City Wins Your Move Award for Shared Path Project
The City of Kalamunda won the WA Bicycle Network Category award at the Your Move Awards hosted by the Department of Transport last week.
The award was presented in recognition of the City’s community engagement on the High Wycombe Shared Path Project – a route that runs from Kiandra Way, High Wycombe passing directly through John Maclarty Park and connects with the new High Wycombe Station.
Mayor Margaret Thomas said the award was testament to the value of community collaboration.
“This award really belongs to the community”, she said.
“Following collaborative workshops and community engagement, visualising what it meant to the residents to live and move through their local places and spaces in High Wycombe, the Route came to life.”
“The strong, brightly coloured artwork by local Whadjuk Noongar Aboriginal artist, Aurora Abraham, interpreting the neighbourhood stories captured during community engagement, not only connect the project to the local community, but also improve community safety by creating a visual awareness of the intersection between road and shared path.”
The results of the project inspire an active and mentally healthy lifestyle, reaffirming the partnership the City has with Act, Belong, Commit and ongoing collaboration with local schools, the State Government, Town Teams Movement, organisations like WestCycle and local businesses like Kalamunda Cycles. The accessible nature of the Route provides opportunities for connectedness for all ages.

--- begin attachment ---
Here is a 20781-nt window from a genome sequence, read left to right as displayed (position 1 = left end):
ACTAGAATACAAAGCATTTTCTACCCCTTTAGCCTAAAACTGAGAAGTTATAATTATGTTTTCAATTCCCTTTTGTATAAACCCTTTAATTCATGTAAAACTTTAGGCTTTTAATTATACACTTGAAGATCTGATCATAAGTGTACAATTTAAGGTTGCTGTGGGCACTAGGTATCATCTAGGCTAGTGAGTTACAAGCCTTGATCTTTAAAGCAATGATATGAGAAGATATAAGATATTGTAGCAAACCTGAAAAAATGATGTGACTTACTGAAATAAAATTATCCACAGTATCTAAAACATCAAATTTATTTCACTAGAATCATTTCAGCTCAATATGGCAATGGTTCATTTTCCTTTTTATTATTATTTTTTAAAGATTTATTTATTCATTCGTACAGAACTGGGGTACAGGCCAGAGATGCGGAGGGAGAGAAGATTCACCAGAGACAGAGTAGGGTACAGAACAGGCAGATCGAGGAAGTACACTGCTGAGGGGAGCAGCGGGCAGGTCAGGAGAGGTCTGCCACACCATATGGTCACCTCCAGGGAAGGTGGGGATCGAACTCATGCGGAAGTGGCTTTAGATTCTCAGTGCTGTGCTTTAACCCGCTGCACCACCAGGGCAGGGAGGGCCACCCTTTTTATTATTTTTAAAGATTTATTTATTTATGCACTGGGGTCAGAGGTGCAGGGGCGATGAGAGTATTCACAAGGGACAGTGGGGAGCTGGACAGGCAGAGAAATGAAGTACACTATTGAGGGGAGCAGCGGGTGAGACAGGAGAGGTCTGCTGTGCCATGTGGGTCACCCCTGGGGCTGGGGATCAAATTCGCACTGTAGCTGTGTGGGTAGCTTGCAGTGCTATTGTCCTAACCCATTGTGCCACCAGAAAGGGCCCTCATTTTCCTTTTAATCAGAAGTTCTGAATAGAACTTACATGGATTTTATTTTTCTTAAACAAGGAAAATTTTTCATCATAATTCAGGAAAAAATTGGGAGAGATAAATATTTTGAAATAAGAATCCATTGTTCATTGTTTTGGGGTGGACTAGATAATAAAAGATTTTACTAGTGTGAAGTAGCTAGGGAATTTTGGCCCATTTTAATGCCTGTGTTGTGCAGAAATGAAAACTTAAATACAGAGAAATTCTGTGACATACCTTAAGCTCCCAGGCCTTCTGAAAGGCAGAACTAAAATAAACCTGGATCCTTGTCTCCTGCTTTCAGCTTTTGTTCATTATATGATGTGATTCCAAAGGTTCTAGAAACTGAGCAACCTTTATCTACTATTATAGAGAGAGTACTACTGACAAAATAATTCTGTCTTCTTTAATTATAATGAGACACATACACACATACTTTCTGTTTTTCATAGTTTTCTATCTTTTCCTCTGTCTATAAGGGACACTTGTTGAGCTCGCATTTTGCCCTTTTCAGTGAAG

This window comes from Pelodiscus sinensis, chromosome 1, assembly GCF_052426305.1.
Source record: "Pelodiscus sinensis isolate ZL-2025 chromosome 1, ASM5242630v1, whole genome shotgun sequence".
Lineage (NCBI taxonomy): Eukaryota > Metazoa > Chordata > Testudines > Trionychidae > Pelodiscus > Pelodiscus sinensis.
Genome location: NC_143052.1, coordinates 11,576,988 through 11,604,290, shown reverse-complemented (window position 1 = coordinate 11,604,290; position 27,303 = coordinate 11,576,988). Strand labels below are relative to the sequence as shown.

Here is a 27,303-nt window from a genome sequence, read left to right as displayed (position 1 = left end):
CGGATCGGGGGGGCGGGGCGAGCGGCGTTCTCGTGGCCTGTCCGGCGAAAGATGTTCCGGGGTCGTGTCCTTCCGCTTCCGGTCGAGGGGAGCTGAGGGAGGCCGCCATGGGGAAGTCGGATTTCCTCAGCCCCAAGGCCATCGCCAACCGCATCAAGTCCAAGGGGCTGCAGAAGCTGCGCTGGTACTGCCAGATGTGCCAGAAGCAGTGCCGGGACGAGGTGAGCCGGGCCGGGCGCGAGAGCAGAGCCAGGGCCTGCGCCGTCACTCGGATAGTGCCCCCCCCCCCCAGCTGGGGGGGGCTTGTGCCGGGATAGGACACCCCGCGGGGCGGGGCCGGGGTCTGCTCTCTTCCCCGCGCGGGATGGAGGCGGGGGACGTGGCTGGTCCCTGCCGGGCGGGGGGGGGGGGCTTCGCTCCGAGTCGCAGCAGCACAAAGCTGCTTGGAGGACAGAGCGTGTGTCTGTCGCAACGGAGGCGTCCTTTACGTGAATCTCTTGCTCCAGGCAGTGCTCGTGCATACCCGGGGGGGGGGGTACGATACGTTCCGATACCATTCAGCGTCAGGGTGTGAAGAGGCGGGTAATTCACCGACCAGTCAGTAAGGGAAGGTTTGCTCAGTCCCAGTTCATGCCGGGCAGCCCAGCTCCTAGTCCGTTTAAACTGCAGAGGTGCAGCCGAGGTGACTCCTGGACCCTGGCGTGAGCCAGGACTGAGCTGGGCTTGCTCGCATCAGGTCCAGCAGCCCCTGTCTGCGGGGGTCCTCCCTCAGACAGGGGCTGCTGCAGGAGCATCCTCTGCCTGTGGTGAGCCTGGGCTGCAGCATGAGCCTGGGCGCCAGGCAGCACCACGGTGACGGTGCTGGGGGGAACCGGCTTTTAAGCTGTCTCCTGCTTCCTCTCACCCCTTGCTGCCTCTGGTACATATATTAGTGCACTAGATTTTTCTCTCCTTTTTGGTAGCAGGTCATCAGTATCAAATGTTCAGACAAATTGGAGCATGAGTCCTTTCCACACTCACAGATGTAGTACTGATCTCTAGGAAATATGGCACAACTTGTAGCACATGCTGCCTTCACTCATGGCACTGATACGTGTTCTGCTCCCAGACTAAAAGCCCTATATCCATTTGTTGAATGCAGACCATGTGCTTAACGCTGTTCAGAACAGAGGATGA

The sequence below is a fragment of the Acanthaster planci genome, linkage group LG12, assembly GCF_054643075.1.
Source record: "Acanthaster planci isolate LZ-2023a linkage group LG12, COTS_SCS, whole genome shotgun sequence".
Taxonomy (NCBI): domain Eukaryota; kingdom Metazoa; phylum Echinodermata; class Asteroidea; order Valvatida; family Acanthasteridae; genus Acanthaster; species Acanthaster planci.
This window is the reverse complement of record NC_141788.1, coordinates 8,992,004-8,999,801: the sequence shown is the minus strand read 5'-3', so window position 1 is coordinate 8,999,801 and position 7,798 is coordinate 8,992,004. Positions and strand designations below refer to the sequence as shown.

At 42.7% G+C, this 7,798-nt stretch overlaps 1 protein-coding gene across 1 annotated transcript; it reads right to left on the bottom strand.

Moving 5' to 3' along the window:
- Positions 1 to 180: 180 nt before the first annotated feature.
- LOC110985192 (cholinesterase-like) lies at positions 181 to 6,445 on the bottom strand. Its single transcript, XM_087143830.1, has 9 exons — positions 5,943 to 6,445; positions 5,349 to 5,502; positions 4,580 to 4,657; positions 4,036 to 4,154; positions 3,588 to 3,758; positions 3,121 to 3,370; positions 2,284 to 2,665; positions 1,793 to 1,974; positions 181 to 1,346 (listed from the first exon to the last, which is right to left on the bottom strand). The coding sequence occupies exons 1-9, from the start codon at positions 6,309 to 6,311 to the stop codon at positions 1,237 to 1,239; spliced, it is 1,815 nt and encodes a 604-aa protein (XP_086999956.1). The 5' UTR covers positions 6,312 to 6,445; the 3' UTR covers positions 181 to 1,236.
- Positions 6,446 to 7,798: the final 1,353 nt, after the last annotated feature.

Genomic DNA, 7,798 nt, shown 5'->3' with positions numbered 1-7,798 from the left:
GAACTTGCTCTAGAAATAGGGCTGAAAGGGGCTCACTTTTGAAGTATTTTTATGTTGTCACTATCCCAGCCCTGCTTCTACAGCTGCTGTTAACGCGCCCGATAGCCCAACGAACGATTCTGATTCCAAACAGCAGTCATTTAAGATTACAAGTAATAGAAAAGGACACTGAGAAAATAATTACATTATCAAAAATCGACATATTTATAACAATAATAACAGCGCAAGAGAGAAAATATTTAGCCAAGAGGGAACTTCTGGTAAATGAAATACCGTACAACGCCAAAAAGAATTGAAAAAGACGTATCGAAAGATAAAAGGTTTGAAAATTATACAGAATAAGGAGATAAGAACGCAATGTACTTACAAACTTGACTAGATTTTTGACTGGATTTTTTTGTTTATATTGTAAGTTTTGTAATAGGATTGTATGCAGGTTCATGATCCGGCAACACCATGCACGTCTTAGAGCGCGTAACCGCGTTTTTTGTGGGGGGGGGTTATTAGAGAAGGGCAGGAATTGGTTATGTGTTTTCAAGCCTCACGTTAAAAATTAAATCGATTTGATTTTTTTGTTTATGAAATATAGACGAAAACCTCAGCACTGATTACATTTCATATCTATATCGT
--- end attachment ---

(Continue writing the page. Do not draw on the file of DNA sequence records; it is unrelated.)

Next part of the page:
The project embraced the opportunity to collaborate with the local community, to visually document their stories and ascertain the essence of living in the suburb of High Wycombe. Workshops were conducted with 90 local primary school students to gain their insight, opinions, and artistic impressions. Their visual stories documented daily activities, what they saw at local parks, how they travelled and their positive community values. Local Whadjuk Noongar Aboriginal artist and storyteller, Aurora Abraham, worked with them providing insight into the cultural background and ancestry of the area.
We respectfully acknowledge the Traditional Owners, the Whadjuk Noongar People as the Custodians of this land. We also pay respect to all Aboriginal community Elders, past, present and future who have and continue to reside in the area and have been an integral part of the history of this region.